Ik ben altijd op zoek naar meer kennis en op een gegeven moment kom ik dan op een website waar je met Internet Explorer (IE) helemaal niets kan zien. Hij vindt het zo’n onveilige browser dat ie niet accepteert dat je zijn pagina’s met IE bekijkt. Niet omdat hij bang is voor z’n veiligheid, maar om een punt te maken. Ik vond het een interessant verhaal en hieronder kan je zijn uitleg lezen;
You were probably looking for something else, but you are seeing this because you are using Internet Explorer.
I’ve been telling people for years not to use Internet Explorer because it is not secure. It works as a vector for distributing viruses, but more often it gets used to install spyware and other malicious software on your machine- to the point where remote hackers could have full control of your machine right now, and you would never know it (unless you happen to notice that your machine is running very very slowly, where it used to be really fast.)
In fact, it is impossible for anybody except Microsoft to make it secure- and even though they have the source code, the original programmers who wrote it in the first place, and a vested interest in the goodwill it would give them to make a secure version, they seem to have decided they don’t really want to do it. Maybe if it were truly secure they wouldn’t be able to keep their own record of your web page visits anymore?
Others have been saying the same thing as well- here are several articles which more or less say the same thing…
eWeek says “Internet Explorer is too dangerous to keep using”.
ZDNet AnchorDesk goes so far as to say “Bail on Internet Explorer–now”.
Another ZDNet article offers a reason WHY there’s so much malware (malicious software) floating around- because hackers are trying to take over as many machines as possible, and then SELL the use of these hacked machines to whoever wants to use them- especially spammers.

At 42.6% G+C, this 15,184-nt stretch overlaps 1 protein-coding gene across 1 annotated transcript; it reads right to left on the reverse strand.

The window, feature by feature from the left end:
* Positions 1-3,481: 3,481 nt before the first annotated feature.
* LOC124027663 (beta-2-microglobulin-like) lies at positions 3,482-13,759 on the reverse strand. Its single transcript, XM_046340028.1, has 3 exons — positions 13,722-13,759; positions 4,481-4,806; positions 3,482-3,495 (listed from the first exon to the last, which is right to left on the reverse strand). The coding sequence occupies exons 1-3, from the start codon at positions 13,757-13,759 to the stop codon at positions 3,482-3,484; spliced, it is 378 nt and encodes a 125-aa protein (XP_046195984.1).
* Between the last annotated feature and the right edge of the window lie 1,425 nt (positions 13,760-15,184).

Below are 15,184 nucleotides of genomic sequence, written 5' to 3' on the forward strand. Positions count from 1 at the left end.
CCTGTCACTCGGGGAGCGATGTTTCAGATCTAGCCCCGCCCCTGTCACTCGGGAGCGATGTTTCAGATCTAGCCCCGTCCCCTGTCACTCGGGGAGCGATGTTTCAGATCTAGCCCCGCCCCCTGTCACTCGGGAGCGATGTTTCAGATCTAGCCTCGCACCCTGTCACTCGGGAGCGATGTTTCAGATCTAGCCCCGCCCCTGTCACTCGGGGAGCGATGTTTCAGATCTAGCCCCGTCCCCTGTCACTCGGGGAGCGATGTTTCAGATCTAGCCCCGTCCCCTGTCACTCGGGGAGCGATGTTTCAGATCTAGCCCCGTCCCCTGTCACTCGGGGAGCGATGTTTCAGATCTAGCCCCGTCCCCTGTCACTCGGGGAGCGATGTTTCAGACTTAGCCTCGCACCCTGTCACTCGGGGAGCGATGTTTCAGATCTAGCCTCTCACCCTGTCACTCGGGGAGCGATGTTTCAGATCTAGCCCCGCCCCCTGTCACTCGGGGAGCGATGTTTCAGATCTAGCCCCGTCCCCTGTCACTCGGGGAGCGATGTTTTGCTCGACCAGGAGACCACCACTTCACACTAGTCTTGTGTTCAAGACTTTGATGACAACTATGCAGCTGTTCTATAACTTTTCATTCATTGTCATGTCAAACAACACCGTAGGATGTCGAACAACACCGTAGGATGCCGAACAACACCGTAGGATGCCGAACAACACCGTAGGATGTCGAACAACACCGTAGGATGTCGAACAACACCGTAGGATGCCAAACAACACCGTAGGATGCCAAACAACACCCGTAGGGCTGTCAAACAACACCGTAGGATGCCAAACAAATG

MSN’s “Slate” web site is even getting into the game… while they don’t go so far as to explicitly say “stop using IE” (they are owned by Microsoft, after all) they do give a pretty fair treatment of why somebody would want to stop using it.
One more new addition, now that Firefox 1.0 has been released…
Firefox Leaves No Reason to Endure Internet Explorer , listed on Yahoo news, and written by a die-hard Microsoft fan. I love how it starts- “Internet Explorer, you’re fired.”
And to top it off, even the US Government is now saying it! The US Department of Homeland Security is telling people not to use Internet Explorer . You might even say it’s your patriotic duty to use a different browser…
So I have decided to help make people aware of this situation by not allowing Internet Explorer to look at any pages on my web site, except for the page you’re reading right now. Any MSIE users who try to visit my site will end up reading this page (the one you’re reading right now) instead.
So what are your options? What other programs are out there which will do the same things you’re currently using Internet Explorer for?
Mozilla Firefox is the browser I use myself, and which is my primary recommendation to everybody. It’s free, and by “free” I mean in both ways- “free beer”, meaning a zero pricetag, and “free speech” meaning you can get the source code and modify it yourself if you are so inclined.
It’s available for Windows, Mac OS X, Linux, and Solaris (both SPARC and x86) and it’s been called “the fastest browser on the planet”. It also supports several features for blocking ads and popups, and it supports tabbed browsing- once you use it the first time you’ll wonder how you ever got along without it. (I know I find it painful to have to use a browser without tabs…)
Mozilla is another good choice. It’s the open source version of what used to be known as Netscape. It has the same browser engine as Firefox, but it also includes a mail/news reader, a web page composer (think Frontpage without all of Microsoft’s goop) and an IRC (chat) program built in. It has the same ad-blocking, popup-blocking, and tab features as Firefox, and is even more configurable.
Both Firefox and Mozilla have “extensions” available which add even more features to the browser. My favourite is Adblock , which allows you to block ads and other undesirable content by specifying a portion of the URL. For example, if you (like me) don’t want to see anything which has ” /RealMedia/ ” as part of its URL because it’s probably an advertisement, Adblock lets you block just those items while viewing the rest of the page.
Opera is another good browser, but I don’t use it because it’s not really free. You can get a “free” version which comes with an advertising engine bundled into it (everybody loves adware, don’t we?) or you can pay $39.00 for the commercial version without their built-in advertisements. (See below for more information about Opera.)